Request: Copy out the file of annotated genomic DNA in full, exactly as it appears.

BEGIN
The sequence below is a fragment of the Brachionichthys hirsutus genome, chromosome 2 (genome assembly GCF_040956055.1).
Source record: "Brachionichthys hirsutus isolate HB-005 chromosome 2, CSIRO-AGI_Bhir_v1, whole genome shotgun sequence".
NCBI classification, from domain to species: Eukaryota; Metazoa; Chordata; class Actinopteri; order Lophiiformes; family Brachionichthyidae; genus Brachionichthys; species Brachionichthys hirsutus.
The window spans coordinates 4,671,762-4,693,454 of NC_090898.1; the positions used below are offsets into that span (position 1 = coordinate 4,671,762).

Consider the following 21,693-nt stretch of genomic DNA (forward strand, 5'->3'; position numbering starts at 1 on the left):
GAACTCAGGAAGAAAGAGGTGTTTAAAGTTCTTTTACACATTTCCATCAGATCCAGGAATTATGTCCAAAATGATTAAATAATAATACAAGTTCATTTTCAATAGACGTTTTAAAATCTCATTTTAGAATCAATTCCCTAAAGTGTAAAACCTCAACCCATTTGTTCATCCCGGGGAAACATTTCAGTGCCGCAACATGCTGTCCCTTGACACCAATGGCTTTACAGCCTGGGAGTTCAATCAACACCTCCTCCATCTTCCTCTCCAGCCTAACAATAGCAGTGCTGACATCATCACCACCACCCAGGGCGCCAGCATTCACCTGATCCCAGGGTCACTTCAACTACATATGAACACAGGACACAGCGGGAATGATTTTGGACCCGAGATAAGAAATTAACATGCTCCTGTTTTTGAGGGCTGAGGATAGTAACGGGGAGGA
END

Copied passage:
The sequence below is a fragment of the Brachionichthys hirsutus genome, chromosome 2 (genome assembly GCF_040956055.1).
Source record: "Brachionichthys hirsutus isolate HB-005 chromosome 2, CSIRO-AGI_Bhir_v1, whole genome shotgun sequence".
NCBI classification, from domain to species: Eukaryota; Metazoa; Chordata; class Actinopteri; order Lophiiformes; family Brachionichthyidae; genus Brachionichthys; species Brachionichthys hirsutus.
The window spans coordinates 4,671,762-4,693,454 of NC_090898.1; the positions used below are offsets into that span (position 1 = coordinate 4,671,762).

Consider the following 21,693-nt stretch of genomic DNA (forward strand, 5'->3'; position numbering starts at 1 on the left):
GAACTCAGGAAGAAAGAGGTGTTTAAAGTTCTTTTACACATTTCCATCAGATCCAGGAATTATGTCCAAAATGATTAAATAATAATACAAGTTCATTTTCAATAGACGTTTTAAAATCTCATTTTAGAATCAATTCCCTAAAGTGTAAAACCTCAACCCATTTGTTCATCCCGGGGAAACATTTCAGTGCCGCAACATGCTGTCCCTTGACACCAATGGCTTTACAGCCTGGGAGTTCAATCAACACCTCCTCCATCTTCCTCTCCAGCCTAACAATAGCAGTGCTGACATCATCACCACCACCCAGGGCGCCAGCATTCACCTGATCCCAGGGTCACTTCAACTACATATGAACACAGGACACAGCGGGAATGATTTTGGACCCGAGATAAGAAATTAACATGCTCCTGTTTTTGAGGGCTGAGGATAGTAACGGGGAGGA